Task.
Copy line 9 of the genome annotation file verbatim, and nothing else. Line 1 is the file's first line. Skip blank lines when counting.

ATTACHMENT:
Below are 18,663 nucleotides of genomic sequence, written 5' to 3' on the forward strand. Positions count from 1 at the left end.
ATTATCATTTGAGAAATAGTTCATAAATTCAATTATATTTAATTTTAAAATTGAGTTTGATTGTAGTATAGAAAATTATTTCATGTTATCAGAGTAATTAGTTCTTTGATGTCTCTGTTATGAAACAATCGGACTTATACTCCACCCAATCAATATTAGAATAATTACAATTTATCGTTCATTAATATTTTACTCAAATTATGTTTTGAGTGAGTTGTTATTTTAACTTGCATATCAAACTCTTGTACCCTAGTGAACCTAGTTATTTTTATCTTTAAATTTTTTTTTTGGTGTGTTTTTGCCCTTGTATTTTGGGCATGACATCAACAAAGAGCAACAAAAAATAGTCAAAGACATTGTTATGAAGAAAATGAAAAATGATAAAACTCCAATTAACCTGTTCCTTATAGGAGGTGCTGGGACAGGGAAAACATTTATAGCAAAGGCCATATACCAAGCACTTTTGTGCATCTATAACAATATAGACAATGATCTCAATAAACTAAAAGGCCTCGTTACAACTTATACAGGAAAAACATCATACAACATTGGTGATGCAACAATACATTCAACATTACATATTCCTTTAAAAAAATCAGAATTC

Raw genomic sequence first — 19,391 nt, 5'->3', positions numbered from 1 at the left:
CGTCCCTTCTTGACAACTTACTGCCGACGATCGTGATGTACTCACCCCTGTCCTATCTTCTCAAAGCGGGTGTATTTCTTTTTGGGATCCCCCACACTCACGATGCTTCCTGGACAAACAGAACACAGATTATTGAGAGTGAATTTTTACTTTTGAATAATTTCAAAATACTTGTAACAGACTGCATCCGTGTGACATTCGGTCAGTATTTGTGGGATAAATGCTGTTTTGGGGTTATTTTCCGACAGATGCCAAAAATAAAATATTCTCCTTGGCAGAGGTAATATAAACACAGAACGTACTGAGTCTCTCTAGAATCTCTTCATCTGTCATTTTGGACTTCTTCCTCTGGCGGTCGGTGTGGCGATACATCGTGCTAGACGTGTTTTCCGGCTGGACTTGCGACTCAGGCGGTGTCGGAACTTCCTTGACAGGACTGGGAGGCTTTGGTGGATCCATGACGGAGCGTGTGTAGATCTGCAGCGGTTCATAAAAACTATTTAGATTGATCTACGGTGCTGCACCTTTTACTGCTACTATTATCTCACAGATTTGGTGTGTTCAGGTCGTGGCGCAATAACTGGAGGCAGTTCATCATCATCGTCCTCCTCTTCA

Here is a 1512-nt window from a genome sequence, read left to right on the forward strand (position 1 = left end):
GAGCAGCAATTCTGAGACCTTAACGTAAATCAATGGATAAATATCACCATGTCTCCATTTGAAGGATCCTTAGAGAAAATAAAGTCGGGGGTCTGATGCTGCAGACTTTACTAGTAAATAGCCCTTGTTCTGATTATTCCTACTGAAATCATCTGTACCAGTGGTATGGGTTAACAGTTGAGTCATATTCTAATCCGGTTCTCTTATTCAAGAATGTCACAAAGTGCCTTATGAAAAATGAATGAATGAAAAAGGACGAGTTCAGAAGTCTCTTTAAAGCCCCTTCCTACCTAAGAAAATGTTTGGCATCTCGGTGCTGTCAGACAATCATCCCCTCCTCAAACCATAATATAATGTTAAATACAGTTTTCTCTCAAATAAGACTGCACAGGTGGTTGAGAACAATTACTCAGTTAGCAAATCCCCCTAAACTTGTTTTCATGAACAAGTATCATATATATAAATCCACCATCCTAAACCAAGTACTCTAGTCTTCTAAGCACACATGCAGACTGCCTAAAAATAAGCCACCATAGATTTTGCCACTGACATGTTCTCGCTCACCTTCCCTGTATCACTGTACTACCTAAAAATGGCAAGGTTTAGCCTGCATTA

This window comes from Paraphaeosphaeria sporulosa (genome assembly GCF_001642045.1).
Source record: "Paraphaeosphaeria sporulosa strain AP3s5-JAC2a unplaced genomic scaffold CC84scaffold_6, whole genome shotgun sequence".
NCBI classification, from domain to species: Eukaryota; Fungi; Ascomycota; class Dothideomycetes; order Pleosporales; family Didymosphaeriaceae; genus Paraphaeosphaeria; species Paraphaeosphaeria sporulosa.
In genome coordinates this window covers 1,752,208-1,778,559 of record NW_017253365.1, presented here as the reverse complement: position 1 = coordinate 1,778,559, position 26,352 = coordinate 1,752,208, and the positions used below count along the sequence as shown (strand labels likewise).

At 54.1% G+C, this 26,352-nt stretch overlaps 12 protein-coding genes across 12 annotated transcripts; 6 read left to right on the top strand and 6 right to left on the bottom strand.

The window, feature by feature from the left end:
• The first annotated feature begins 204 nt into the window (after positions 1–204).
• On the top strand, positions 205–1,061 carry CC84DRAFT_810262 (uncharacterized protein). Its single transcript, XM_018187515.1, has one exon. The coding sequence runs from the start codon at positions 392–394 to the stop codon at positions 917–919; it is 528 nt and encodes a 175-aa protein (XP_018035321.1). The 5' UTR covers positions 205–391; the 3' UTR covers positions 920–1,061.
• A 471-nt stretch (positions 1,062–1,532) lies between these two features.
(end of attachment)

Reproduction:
NCBI classification, from domain to species: Eukaryota; Fungi; Ascomycota; class Dothideomycetes; order Pleosporales; family Didymosphaeriaceae; genus Paraphaeosphaeria; species Paraphaeosphaeria sporulosa.